Why we can’t afford the pet shop

Gary Adams's picture

I’ve never been much of a pet person. As a child, our family had two gerbils, one after the other. Both were named ‘Gary’ – not because my parents were particularly enthralled with that name, but after a certain Mr Speed (RIP) and Mr Lineker.

The cat we had after this, Mollie, was one of the most unpleasant and bad-tempered creatures to ever stalk fledgling birds in a garden.

And I’ve always been of the opinion that, concerning dogs, if you want something that will be utterly dependent on you, requires cleaning up after it and a plethora of jabs, you may as well have a child instead. At least one of those won’t leave hair anywhere.

As a result I’ve been called heartless, a freak of human nature and a ‘man with no best friend’. But it appears that the people of Great Britain may be coming onto my side – even though the reasons for doing so are less out of choice and more to do with their purse strings.

Mintel, not a brand of breath freshener, but a market intelligence agency, has just released its British Lifestyles Report, which always makes for quasi-interesting reading regarding consumer trends. Among the stats and purple coloured graphs one thing jumped out at me: "The market for pet food, care and accessories continues to face challenges from the ageing population (the older the person, the less likely they are to own a pet) and a rise in rented dwellings," the report says.

A quick look at the Pet Food Manufacturing Association (PFMA) shows that in 2012, there were 8 million cats in the UK. In 2013, 8.5 million. In 2014, 7.9 million and in 2015, 7.4 million.

For dogs, 2012 had 8 million, 2013, 8.5 million, 2014, 9 million and 2015, 8.5 million.
The reason I find this so interesting is because it could well be a consequence of the crazy state of house prices and rent that I had never considered.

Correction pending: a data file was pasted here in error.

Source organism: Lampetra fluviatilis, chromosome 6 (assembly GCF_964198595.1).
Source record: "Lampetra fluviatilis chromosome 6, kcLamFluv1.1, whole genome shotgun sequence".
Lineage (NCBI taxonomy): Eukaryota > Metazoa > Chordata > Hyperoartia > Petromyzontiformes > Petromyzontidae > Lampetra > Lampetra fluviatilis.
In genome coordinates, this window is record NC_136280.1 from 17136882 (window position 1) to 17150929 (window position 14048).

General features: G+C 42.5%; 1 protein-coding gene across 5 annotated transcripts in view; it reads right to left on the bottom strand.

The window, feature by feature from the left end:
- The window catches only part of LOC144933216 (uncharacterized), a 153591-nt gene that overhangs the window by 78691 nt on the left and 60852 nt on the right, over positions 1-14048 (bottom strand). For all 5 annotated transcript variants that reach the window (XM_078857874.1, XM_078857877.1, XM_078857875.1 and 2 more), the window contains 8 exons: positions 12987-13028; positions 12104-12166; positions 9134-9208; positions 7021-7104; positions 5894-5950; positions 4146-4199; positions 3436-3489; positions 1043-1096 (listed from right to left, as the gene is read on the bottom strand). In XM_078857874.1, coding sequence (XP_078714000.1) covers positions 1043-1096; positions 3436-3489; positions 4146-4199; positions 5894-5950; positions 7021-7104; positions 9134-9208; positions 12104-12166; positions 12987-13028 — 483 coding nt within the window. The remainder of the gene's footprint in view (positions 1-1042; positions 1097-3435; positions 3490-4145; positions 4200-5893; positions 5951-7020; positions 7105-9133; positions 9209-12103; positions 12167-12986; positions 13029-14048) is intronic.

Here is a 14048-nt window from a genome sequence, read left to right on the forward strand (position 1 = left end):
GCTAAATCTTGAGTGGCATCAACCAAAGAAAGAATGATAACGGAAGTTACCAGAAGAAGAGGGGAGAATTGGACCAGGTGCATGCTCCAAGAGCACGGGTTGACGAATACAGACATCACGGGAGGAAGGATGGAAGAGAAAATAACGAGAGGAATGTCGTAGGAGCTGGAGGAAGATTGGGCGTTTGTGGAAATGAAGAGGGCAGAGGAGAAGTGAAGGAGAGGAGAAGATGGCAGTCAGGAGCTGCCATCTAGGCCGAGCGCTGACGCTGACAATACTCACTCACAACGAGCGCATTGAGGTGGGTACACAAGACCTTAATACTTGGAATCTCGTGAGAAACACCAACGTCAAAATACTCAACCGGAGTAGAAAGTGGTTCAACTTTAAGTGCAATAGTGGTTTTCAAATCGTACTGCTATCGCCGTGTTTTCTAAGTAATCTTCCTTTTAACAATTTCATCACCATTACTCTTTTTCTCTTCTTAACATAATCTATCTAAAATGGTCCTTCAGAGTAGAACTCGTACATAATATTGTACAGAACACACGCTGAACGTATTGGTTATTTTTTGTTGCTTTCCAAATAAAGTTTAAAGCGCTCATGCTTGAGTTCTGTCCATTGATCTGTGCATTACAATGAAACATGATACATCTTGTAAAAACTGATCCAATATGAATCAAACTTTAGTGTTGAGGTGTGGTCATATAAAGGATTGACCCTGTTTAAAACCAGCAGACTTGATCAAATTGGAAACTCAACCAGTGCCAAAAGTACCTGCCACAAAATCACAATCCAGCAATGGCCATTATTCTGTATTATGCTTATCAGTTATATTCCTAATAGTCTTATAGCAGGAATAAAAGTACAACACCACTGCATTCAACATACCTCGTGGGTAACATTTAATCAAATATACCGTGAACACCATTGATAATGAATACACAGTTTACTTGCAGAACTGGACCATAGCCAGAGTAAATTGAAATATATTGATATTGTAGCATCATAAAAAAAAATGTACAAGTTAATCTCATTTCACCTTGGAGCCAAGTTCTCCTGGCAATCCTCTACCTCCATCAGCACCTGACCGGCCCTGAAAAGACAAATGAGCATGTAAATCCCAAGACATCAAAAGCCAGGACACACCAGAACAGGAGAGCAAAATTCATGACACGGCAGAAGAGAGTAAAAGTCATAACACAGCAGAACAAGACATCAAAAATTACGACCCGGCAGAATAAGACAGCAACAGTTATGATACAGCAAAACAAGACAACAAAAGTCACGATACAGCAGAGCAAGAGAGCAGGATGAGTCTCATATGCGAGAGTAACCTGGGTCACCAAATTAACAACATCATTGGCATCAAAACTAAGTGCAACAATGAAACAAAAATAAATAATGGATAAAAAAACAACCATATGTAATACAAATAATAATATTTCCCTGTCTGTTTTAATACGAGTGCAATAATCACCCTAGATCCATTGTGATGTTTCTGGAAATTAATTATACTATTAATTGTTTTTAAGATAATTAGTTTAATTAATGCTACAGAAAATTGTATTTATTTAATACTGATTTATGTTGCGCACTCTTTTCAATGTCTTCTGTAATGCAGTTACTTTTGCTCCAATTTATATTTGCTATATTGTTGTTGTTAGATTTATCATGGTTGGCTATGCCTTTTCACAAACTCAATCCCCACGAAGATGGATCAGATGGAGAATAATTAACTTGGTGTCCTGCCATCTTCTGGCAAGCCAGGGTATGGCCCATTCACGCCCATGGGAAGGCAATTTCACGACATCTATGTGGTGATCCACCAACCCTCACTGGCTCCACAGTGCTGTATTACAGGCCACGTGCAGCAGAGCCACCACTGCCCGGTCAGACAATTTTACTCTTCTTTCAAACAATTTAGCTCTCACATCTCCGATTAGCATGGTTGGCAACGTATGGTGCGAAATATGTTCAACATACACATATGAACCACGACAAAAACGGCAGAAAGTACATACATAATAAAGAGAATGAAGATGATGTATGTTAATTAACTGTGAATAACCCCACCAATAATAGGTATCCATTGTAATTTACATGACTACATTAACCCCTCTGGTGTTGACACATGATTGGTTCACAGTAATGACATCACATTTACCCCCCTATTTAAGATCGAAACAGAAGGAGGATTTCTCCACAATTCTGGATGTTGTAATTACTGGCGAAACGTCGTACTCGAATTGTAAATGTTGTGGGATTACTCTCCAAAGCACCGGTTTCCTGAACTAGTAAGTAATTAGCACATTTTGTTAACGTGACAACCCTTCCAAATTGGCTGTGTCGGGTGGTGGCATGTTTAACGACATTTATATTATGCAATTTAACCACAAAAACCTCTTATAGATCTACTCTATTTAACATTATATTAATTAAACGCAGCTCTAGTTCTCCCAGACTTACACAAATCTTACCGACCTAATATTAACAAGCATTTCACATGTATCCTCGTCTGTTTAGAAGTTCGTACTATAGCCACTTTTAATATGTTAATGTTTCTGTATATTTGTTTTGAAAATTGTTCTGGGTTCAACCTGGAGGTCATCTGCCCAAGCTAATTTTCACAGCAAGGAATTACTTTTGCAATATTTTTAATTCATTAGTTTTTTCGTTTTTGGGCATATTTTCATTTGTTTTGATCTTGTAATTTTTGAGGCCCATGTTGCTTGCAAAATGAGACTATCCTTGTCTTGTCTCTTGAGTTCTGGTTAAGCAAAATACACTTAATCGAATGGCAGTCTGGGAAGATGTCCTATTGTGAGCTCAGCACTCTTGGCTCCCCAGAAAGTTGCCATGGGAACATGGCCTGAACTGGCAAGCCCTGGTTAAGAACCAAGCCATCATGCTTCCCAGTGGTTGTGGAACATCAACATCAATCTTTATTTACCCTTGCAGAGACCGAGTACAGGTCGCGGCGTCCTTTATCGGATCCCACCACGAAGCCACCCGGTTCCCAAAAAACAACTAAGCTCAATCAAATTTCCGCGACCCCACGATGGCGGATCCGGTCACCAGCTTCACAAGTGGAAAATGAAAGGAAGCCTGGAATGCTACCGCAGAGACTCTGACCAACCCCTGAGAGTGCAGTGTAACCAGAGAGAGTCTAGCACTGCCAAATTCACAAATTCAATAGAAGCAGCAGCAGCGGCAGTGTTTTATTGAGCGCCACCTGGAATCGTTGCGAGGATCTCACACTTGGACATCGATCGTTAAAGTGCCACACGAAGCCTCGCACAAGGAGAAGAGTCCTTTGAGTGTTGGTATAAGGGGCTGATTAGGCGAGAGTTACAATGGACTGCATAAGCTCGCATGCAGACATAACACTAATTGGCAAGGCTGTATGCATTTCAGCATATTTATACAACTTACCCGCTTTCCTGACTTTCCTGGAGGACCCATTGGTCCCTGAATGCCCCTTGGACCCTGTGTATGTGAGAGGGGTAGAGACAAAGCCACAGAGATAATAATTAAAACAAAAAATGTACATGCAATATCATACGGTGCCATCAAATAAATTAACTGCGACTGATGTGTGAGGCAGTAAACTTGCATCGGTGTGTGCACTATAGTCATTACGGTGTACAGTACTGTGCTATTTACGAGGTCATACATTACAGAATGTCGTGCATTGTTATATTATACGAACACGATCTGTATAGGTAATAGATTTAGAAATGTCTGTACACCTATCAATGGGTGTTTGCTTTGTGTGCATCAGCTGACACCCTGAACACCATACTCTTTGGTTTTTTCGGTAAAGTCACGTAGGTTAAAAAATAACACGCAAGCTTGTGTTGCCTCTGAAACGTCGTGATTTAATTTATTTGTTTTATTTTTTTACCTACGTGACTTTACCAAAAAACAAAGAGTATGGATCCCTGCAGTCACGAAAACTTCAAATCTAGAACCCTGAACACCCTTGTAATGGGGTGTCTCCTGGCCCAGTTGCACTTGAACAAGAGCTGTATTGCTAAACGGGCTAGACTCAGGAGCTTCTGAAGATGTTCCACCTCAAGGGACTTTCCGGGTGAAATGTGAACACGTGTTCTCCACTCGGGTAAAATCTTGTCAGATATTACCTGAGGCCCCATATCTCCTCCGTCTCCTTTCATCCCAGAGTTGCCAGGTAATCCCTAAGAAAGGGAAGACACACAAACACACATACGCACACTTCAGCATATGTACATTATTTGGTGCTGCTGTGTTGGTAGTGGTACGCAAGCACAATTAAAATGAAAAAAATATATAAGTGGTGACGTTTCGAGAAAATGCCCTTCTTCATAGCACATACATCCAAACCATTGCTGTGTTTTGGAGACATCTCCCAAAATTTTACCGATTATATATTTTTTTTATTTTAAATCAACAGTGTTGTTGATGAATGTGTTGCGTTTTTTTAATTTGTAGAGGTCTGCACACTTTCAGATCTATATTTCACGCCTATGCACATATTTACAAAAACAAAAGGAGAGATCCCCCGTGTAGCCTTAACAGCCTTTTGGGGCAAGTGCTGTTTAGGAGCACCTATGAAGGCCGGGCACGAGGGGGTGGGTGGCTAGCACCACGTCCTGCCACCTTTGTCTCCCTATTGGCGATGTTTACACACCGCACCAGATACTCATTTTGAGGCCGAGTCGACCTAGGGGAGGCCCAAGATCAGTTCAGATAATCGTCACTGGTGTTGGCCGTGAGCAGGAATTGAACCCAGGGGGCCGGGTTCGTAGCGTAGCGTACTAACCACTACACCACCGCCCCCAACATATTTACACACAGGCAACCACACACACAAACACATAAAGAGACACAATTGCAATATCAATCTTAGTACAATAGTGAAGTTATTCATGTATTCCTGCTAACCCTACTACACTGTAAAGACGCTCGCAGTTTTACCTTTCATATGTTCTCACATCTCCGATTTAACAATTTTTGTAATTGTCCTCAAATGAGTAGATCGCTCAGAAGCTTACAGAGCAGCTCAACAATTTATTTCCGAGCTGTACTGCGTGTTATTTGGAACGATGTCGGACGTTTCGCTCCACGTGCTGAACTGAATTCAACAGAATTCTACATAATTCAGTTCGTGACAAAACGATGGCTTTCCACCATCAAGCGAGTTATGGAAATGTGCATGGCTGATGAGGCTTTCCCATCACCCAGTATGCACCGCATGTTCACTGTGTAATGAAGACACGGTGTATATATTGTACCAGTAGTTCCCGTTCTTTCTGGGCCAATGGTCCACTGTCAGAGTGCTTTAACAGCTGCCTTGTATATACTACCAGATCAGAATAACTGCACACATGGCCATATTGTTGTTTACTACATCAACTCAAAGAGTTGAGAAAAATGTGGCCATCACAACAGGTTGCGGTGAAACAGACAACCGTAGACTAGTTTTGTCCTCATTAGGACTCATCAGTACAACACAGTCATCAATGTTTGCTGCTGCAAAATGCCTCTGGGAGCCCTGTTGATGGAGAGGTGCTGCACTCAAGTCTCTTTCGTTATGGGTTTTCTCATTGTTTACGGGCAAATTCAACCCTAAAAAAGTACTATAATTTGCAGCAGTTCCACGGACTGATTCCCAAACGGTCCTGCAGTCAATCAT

Of course there will be many other reasons for pet ownership falling – ponder the rising cost of vet bills and pet insurance, for example. The nation is also getting older, as the cited report states.

However, I’m convinced that the shaky economy and extortionate cost involved in keeping a roof over your head, not to mention the limitations this has on what you can do in your home, plays a big factor in this. When my friends and I landed our first ‘real’ jobs after university, we never imagined losing them – a job was something you had until you decided that you wanted to try something else. The 2008 financial crisis put paid to that belief – it’s been eight years now but every single person in my age group who I know deeply enough to discuss these things with still has the uneasy feeling that they could lose their job at any moment. They’re maniacs about saving as much as they can, despite poor interest rates. Perhaps this is unique to the people I acquaint myself with, but this a blog, so anecdotal evidence is fine.


Above, pets reacted to the news that ownership on the decline.

Essentially, if the threat of unemployment is constant, and you can’t afford a deposit so rent instead (a quick look on Spareroom.co.uk for one bedroom properties in North London that allows pets shows 11 places available, versus 217 places that won’t allow pets), why would they commit to becoming the steward to a needy furball that will be kicking around your feet for 15 years?

To lend some credence to this theory I looked at the UK birth rate using the most recent Office for National Statistics (ONS) figures, which are for 2014. They show a decrease of 0.5% in the birth rate for England and Wales. This figure has been falling since 2012, although that marked a high point of recent years; a steady increase since the millennium, where things looked really bleak.

If you take these findings to their logical end you could conclude that we, as a people, are becoming more flighty, less able to settle down and commit. If so, is this due to a shift in our national character? Or is it driven by something else? I agree with 1992 Bill Clinton; “it’s the economy, stupid!”